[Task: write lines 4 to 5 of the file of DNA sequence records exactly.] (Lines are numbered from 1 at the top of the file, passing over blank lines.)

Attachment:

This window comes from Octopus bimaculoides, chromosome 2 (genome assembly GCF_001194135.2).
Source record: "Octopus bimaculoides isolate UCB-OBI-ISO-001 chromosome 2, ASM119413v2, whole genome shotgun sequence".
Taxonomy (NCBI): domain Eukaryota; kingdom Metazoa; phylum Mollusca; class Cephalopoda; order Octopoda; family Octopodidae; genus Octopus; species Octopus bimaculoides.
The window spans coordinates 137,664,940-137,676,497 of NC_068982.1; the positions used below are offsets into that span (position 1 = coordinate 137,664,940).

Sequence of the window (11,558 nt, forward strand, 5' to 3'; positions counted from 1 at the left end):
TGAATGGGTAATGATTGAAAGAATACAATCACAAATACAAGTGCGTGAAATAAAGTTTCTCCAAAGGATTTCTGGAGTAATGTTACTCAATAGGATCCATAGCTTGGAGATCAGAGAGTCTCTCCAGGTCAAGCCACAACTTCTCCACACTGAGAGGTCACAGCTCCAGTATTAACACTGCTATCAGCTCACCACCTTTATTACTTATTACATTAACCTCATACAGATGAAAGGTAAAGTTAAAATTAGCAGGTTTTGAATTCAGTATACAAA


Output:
The window spans coordinates 137,664,940-137,676,497 of NC_068982.1; the positions used below are offsets into that span (position 1 = coordinate 137,664,940).

Sequence of the window (11,558 nt, forward strand, 5' to 3'; positions counted from 1 at the left end):